To a solution containing 27.1 parts of resorcol and 47.4 parts of 36.5 formaldehyde in 415.6 parts of pure water were added 24.0 parts of 28% ammonium hydroxide as the catalyst and were further added 32.6 parts of 10% emulsion of dimethyl phthalate, 187.0 parts of JSR2108, 177.0 parts of JSR0650 and 102.0 parts of glycidyl methacrylate-butadiene copolymer latex (copoly- 14 merization ratio: 20:89, concentration: 41%) and the resulting mixture was stirred slowly to obtain a homogeneous solution, after which the solution was aged for 20 hours and then used.

The standard sample treated with a solution having no dimethyl phthalate in the above composition was tested to find that the break occurred at the fibre part as the result of the H test and that the adhering strenght was 1.0 kg. per a single cord as the result of the peeling test.

EXAMPLE 3 The samples obtained in the same manner as described in Example 1 by using the following adhesive assistants instead of dimethyl phthalate used in Example 1, were EXAMPLE 4 A test was made in the same manner as described in Example 1 by using the following composition solution and as the result, the resistance to peeling force was 1.3 kg. per a single cord. The composition solution was prepared as follows:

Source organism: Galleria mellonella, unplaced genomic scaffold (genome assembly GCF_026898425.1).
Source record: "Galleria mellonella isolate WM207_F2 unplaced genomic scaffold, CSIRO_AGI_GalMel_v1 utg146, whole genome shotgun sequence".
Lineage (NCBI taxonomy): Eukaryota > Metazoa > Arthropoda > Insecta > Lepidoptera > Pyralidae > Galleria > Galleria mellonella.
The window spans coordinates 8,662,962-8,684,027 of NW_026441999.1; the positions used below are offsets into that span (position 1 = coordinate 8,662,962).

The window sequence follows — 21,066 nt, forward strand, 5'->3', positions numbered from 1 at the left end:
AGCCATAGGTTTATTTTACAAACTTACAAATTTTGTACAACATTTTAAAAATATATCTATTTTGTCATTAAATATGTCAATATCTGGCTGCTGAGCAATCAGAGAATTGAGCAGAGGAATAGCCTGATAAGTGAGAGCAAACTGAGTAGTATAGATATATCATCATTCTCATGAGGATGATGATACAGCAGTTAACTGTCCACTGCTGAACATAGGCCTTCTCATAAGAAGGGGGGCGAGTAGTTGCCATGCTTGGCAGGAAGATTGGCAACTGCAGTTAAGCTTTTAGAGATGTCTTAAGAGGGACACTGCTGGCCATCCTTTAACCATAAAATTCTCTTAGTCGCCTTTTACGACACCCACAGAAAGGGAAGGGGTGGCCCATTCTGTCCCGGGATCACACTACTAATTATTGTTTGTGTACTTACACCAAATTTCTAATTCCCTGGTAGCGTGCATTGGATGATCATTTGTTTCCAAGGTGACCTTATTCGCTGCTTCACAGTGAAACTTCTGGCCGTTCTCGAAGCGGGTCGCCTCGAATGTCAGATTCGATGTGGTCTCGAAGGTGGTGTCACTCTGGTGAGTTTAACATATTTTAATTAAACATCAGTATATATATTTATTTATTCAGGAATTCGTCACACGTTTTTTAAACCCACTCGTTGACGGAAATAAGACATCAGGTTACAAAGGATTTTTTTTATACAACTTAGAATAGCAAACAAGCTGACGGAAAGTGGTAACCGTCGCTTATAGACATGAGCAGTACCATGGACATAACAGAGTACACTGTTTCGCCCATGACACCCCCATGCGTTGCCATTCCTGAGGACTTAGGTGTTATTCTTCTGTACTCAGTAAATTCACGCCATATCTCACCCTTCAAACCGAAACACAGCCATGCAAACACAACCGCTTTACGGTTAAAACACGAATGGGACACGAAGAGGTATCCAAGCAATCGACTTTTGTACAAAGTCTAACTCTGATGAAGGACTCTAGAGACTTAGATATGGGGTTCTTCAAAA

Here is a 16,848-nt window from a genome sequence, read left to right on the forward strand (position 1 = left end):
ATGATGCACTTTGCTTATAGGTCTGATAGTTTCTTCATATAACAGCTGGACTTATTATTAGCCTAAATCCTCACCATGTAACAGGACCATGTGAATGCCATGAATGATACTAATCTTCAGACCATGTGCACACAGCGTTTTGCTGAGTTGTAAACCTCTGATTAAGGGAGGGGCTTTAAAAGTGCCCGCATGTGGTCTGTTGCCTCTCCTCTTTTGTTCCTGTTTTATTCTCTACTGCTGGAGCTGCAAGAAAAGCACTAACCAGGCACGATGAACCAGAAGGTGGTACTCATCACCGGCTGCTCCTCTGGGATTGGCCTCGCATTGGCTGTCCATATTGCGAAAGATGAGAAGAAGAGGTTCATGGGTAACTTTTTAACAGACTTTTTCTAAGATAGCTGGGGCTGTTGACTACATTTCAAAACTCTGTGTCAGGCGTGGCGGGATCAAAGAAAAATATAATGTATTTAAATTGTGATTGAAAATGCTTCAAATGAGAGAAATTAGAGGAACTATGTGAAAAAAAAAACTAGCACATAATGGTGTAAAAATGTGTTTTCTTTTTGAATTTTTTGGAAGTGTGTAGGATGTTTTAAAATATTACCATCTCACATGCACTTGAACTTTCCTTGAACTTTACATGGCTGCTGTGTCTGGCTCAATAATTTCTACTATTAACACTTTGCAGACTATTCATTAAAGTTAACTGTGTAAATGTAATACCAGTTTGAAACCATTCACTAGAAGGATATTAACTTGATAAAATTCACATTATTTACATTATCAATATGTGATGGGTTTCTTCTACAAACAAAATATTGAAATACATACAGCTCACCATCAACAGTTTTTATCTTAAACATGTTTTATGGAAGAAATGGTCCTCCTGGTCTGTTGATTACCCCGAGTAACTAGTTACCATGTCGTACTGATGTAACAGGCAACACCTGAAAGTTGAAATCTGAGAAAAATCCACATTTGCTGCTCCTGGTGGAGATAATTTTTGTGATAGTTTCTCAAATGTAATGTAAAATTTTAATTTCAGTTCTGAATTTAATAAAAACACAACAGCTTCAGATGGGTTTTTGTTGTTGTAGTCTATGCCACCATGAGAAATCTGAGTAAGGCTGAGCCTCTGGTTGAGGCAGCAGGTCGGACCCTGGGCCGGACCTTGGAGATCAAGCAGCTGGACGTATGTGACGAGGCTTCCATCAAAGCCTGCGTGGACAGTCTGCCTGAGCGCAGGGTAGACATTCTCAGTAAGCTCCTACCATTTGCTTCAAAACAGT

To a solution of 27 .1 parts of resorcinol and 47.4 parts of 36.5% formaldehyde in 415.6 parts of pure water, were added 30.2 parts of 10% sodium hydroxide as the catalyst and were then added 32.6 parts of 10% emulsion of dimethyl phthalate, 187.0 parts of ISR2108, 177.0 parts of JSR0650 and 102.0 parts of glycidyl methacrylatebutadiene copolymer latex (copolymerization ratio: 20.80, concentration: 41% and the resulting mixture was stirred slowly to obtain a homogeneous solution, after which the solution was aged for 20 hours and then used.

The standard sample treated with a solution containing no dimethyl phthalate in said compoistion was tested to find that the resistance to peeling force was 0.95 kg. per a single cord.

EXAMPLE 5 To a solution of 20 parts of resorcinol and 30 parts of 37% formaledhyde in 430 parts of distilled water were added dropwise 28 parts of ammonia water slowly while stirring. Then it was observed that the liquid became white muddy and at the same time the temperature of the liquid was elevated to 35 C. to form ammonia resorcinol formaldehyde resin. The reaction mixture was left to stand for 5 minutes to complete the initial reaction, and then to the mass were added parts of glycidyl methacrylate-butadiene copolymer latex (copolymerization ratio: 30:70) having solid concentration of 40%, 107 parts of 39% JSR2108 and 102 parts of 41% JSR 0650 and the resulting mixture was left to stand for 16 hours and aged to obtain liquid (I).